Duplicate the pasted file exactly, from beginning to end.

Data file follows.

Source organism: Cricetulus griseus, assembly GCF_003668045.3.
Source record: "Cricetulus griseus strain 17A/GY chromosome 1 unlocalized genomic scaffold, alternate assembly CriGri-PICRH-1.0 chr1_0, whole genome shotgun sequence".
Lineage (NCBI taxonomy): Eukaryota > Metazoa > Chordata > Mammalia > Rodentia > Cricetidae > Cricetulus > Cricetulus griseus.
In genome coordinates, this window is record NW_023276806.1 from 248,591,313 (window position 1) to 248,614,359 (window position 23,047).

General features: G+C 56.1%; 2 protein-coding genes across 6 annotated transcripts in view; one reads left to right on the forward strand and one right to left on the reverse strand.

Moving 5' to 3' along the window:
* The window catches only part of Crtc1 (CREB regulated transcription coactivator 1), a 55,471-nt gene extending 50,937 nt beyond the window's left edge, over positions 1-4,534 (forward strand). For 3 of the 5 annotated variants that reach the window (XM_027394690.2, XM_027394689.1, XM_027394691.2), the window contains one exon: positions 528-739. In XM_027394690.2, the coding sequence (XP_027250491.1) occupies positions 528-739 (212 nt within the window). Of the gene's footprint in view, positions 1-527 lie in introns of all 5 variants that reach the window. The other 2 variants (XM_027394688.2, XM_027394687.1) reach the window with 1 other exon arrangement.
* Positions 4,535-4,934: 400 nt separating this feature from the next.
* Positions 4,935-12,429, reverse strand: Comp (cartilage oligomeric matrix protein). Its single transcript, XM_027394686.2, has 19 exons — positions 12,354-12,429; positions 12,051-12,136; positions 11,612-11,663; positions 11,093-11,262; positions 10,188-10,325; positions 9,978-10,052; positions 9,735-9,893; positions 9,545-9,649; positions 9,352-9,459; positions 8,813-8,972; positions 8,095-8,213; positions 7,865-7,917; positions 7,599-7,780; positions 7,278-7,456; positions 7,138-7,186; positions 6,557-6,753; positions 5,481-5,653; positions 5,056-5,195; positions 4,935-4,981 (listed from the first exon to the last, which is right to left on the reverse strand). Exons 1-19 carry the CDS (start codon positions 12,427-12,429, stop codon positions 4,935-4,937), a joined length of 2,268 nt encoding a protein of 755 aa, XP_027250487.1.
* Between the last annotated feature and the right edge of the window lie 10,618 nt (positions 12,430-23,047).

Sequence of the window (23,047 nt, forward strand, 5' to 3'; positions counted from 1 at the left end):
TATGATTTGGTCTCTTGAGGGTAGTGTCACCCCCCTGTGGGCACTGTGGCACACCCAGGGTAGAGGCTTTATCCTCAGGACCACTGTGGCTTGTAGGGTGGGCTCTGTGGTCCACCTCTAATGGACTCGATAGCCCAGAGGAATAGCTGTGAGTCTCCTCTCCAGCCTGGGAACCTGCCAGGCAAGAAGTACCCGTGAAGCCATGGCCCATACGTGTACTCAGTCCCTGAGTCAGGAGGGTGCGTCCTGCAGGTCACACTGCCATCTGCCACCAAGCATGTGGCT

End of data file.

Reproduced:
Source organism: Cricetulus griseus, assembly GCF_003668045.3.
Source record: "Cricetulus griseus strain 17A/GY chromosome 1 unlocalized genomic scaffold, alternate assembly CriGri-PICRH-1.0 chr1_0, whole genome shotgun sequence".
Lineage (NCBI taxonomy): Eukaryota > Metazoa > Chordata > Mammalia > Rodentia > Cricetidae > Cricetulus > Cricetulus griseus.
In genome coordinates, this window is record NW_023276806.1 from 248,591,313 (window position 1) to 248,614,359 (window position 23,047).

General features: G+C 56.1%; 2 protein-coding genes across 6 annotated transcripts in view; one reads left to right on the forward strand and one right to left on the reverse strand.

Moving 5' to 3' along the window:
* The window catches only part of Crtc1 (CREB regulated transcription coactivator 1), a 55,471-nt gene extending 50,937 nt beyond the window's left edge, over positions 1-4,534 (forward strand). For 3 of the 5 annotated variants that reach the window (XM_027394690.2, XM_027394689.1, XM_027394691.2), the window contains one exon: positions 528-739. In XM_027394690.2, the coding sequence (XP_027250491.1) occupies positions 528-739 (212 nt within the window). Of the gene's footprint in view, positions 1-527 lie in introns of all 5 variants that reach the window. The other 2 variants (XM_027394688.2, XM_027394687.1) reach the window with 1 other exon arrangement.
* Positions 4,535-4,934: 400 nt separating this feature from the next.
* Positions 4,935-12,429, reverse strand: Comp (cartilage oligomeric matrix protein). Its single transcript, XM_027394686.2, has 19 exons — positions 12,354-12,429; positions 12,051-12,136; positions 11,612-11,663; positions 11,093-11,262; positions 10,188-10,325; positions 9,978-10,052; positions 9,735-9,893; positions 9,545-9,649; positions 9,352-9,459; positions 8,813-8,972; positions 8,095-8,213; positions 7,865-7,917; positions 7,599-7,780; positions 7,278-7,456; positions 7,138-7,186; positions 6,557-6,753; positions 5,481-5,653; positions 5,056-5,195; positions 4,935-4,981 (listed from the first exon to the last, which is right to left on the reverse strand). Exons 1-19 carry the CDS (start codon positions 12,427-12,429, stop codon positions 4,935-4,937), a joined length of 2,268 nt encoding a protein of 755 aa, XP_027250487.1.
* Between the last annotated feature and the right edge of the window lie 10,618 nt (positions 12,430-23,047).

Sequence of the window (23,047 nt, forward strand, 5' to 3'; positions counted from 1 at the left end):
TATGATTTGGTCTCTTGAGGGTAGTGTCACCCCCCTGTGGGCACTGTGGCACACCCAGGGTAGAGGCTTTATCCTCAGGACCACTGTGGCTTGTAGGGTGGGCTCTGTGGTCCACCTCTAATGGACTCGATAGCCCAGAGGAATAGCTGTGAGTCTCCTCTCCAGCCTGGGAACCTGCCAGGCAAGAAGTACCCGTGAAGCCATGGCCCATACGTGTACTCAGTCCCTGAGTCAGGAGGGTGCGTCCTGCAGGTCACACTGCCATCTGCCACCAAGCATGTGGCT